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How can I 'unpivot' a table? What is the proper technical term for this?

UPDATE: The term is called melt

I have a data frame for countries and data for each year

Country     2001    2002    2003
Nigeria     1       2       3
UK          2       NA       1

And I want to have something like

Country    Year    Value
Nigeria    2001    1
Nigeria    2002    2
Nigeria    2003    3
UK         2001    2
UK         2002    NA
UK         2003    1
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3 Answers 3

up vote 12 down vote accepted

I still can't believe I beat Andrie with an answer. :)

> library(reshape)
> my.df <- read.table(text = "Country     2001    2002    2003
   + Nigeria     1       2       3
   + UK          2       NA       1", header = TRUE)
> my.result <- melt(my.df, id = c("Country"))
> my.result[order(my.result$Country),]
     Country variable value
   1 Nigeria    X2001     1
   3 Nigeria    X2002     2
   5 Nigeria    X2003     3
   2      UK    X2001     2
   4      UK    X2002    NA
   6      UK    X2003     1
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2  
you beat me too. Also try: check.names=FALSE when reading to get years without X prepended, or sub("^X","",variable) to strip them off later; and as.numeric(variable) to convert back to a numeric value –  Ben Bolker Nov 2 '11 at 12:25
    
Thanks! I guess then that the technical term is to 'melt' the table. Right? –  pedrosaurio Nov 2 '11 at 13:54
1  
Yes -- at least that's probably the most common term used in R circles, thanks to the amazing reshape package (which introduced the terminology of "melting" and "casting", as far as I know) –  Ben Bolker Nov 2 '11 at 13:58
    
yup, almost impossible +1. –  Matt Bannert Nov 2 '11 at 13:59
1  
+1 Who's using R 2.14 then? Look at that text= argument to read.table! –  Andrie Nov 2 '11 at 15:19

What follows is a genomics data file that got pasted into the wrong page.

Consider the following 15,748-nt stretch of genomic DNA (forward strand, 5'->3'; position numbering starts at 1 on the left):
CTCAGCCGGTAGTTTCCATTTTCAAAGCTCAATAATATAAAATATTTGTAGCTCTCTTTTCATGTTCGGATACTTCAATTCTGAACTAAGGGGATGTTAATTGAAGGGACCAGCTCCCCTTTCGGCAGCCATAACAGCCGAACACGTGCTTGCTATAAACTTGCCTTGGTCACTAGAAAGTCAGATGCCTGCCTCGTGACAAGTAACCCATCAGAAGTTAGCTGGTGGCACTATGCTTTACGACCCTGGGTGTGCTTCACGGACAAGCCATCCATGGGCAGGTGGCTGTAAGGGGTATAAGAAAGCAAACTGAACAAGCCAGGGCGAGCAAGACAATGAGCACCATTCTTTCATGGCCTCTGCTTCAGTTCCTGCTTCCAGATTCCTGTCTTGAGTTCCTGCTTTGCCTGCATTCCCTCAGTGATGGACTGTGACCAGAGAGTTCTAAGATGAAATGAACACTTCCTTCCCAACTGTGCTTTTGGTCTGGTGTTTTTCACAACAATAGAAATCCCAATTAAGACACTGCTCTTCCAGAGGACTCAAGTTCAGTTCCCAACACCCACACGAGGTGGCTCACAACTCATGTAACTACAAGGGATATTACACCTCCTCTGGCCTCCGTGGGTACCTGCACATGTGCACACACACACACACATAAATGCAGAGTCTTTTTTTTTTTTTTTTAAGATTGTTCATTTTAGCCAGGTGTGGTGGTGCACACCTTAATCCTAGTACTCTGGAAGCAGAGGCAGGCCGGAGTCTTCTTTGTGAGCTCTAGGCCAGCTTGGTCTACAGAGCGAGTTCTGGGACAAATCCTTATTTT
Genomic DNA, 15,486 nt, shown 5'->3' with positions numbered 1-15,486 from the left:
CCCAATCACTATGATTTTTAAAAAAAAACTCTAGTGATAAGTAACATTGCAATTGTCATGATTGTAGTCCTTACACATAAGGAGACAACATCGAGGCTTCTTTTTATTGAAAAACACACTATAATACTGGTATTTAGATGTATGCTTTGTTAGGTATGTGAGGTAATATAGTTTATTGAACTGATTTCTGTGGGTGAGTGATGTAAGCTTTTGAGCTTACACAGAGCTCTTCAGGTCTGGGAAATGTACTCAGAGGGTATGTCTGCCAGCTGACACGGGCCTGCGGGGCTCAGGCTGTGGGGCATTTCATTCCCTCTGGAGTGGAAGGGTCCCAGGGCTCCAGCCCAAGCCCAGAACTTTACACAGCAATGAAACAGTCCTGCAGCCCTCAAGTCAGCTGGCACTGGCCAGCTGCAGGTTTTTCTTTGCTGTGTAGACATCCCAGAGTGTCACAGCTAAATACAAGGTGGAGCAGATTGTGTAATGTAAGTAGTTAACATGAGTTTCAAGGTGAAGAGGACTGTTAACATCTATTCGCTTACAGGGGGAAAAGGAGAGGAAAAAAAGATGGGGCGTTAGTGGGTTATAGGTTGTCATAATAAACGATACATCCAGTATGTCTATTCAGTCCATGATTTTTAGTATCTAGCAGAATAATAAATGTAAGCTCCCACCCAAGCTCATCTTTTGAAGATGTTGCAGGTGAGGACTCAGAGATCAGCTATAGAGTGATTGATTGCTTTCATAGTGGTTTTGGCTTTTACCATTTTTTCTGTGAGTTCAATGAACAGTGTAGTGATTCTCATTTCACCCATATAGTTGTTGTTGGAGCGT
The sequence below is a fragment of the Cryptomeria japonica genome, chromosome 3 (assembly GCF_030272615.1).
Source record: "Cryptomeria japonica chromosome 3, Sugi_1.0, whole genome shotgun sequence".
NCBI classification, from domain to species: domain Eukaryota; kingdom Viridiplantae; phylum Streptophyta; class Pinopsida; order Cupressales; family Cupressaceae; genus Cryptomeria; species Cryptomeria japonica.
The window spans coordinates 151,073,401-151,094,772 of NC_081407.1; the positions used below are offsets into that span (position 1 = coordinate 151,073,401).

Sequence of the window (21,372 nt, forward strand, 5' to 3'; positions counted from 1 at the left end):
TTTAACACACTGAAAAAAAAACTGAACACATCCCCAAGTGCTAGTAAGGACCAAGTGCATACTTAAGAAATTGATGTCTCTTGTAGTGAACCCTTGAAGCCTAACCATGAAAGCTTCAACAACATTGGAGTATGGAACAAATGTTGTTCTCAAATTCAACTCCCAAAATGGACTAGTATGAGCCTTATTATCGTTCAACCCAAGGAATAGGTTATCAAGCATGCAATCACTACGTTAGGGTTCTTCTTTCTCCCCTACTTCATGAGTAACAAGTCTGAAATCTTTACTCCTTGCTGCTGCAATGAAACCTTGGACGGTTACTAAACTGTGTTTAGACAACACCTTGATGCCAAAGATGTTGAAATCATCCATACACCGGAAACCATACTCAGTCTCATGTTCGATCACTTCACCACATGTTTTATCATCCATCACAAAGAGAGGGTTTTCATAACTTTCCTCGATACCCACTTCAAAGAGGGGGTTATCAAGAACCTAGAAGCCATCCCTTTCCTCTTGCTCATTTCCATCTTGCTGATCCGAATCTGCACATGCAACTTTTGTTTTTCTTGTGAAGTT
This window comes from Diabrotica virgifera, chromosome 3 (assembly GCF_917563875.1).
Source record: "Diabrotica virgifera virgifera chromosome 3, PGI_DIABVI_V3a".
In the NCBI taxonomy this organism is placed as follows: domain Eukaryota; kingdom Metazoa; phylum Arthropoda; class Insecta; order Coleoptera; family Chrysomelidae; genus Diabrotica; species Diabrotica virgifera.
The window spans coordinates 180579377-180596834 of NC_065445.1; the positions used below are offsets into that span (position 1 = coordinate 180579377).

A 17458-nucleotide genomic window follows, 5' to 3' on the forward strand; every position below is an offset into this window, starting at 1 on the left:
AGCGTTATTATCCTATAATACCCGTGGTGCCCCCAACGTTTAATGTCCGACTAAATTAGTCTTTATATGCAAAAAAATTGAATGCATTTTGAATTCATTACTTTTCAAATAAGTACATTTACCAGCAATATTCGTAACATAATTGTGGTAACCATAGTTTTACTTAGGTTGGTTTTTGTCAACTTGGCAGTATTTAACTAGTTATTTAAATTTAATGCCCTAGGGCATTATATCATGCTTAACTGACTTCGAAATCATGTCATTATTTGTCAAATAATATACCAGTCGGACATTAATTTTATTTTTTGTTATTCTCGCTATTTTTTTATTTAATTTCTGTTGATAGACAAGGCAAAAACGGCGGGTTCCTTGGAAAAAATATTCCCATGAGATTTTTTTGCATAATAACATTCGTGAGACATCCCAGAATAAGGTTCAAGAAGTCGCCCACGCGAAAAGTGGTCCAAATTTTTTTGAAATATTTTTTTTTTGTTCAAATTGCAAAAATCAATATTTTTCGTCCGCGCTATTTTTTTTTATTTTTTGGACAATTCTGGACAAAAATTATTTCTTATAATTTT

You can use the melt command from the reshape package. See here: http://www.statmethods.net/management/reshape.html

Probably something like melt(myframe, id=c('Country'))

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The base R reshape approach for this problem is pretty ugly, particularly since the names aren't in a form that reshape likes. It would be something like the following, where the first setNames line modifies the column names into something that reshape can make use of.

reshape(
  setNames(mydf, c("Country", paste0("val.", c(2001, 2002, 2003)))), 
  direction = "long", idvar = "Country", varying = 2:ncol(mydf), 
  sep = ".", new.row.names = seq_len(prod(dim(mydf[-1]))))

A better alternative in base R is to use stack, like this:

cbind(mydf[1], stack(mydf[-1]))
#   Country values  ind
# 1 Nigeria      1 2001
# 2      UK      2 2001
# 3 Nigeria      2 2002
# 4      UK     NA 2002
# 5 Nigeria      3 2003
# 6      UK      1 2003

There are also new tools for reshaping data now available, like the "tidyr" package, which gives us gather. Of course, the tidyr:::gather_.data.frame method just calls reshape2::melt, so this part of my answer doesn't necessarily add much except introduce the newer syntax that you might be encountering in the Hadleyverse.

library(tidyr)
gather(mydf, year, value, `2001`:`2003`) ## Note the backticks
#   Country year value
# 1 Nigeria 2001     1
# 2      UK 2001     2
# 3 Nigeria 2002     2
# 4      UK 2002    NA
# 5 Nigeria 2003     3
# 6      UK 2003     1

All three options here would need reordering of rows if you want the row order you showed in your question.


A fourth option would be to use merged.stack from my "splitstackshape" package. Like base R's reshape, you'll need to modify the column names to something that includes a "variable" and "time" indicator.

library(splitstackshape)
merged.stack(
  setNames(mydf, c("Country", paste0("V.", 2001:2003))),
  var.stubs = "V", sep = ".")
#    Country .time_1  V
# 1: Nigeria    2001  1
# 2: Nigeria    2002  2
# 3: Nigeria    2003  3
# 4:      UK    2001  2
# 5:      UK    2002 NA
# 6:      UK    2003  1

Sample data

 mydf <- structure(list(Country = c("Nigeria", "UK"), `2001` = 1:2, `2002` = c(2L, 
     NA), `2003` = c(3L, 1L)), .Names = c("Country", "2001", "2002",               
     "2003"), row.names = 1:2, class = "data.frame")   
share|improve this answer
    
Backticks for the column subset...? Why. I was just getting good at dplyr too. Haha –  Richard Scriven Jan 1 at 11:19

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